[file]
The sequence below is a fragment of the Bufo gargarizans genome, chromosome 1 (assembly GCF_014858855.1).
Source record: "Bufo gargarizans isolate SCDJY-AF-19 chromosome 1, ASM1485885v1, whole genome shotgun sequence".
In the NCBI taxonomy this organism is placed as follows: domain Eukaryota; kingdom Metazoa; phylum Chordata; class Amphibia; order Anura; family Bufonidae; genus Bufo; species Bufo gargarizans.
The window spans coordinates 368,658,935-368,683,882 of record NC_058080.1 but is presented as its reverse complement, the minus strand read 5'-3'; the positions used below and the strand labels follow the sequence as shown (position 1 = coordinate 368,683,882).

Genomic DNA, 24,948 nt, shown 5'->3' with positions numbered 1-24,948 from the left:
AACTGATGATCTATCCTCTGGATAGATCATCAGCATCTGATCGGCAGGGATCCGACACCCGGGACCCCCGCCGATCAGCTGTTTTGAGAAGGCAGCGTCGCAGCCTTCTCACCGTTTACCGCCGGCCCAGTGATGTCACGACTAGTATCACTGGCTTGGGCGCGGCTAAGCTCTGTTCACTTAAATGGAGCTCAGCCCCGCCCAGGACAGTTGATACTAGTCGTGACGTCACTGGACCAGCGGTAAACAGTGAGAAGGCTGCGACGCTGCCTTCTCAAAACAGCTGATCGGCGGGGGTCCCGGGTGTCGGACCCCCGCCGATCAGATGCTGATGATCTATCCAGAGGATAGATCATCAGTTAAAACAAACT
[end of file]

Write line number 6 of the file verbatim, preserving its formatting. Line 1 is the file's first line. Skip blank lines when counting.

AACTGATGATCTATCCTCTGGATAGATCATCAGCATCTGATCGGCAGGGATCCGACACCCGGGACCCCCGCCGATCAGCTGTTTTGAGAAGGCAGCGTCGCAGCCTTCTCACCGTTTACCGCCGGCCCAGTGATGTCACGACTAGTATCACTGGCTTGGGCGCGGCTAAGCTCTGTTCACTTAAATGGAGCTCAGCCCCGCCCAGGACAGTTGATACTAGTCGTGACGTCACTGGACCAGCGGTAAACAGTGAGAAGGCTGCGACGCTGCCTTCTCAAAACAGCTGATCGGCGGGGGTCCCGGGTGTCGGACCCCCGCCGATCAGATGCTGATGATCTATCCAGAGGATAGATCATCAGTTAAAACAAACT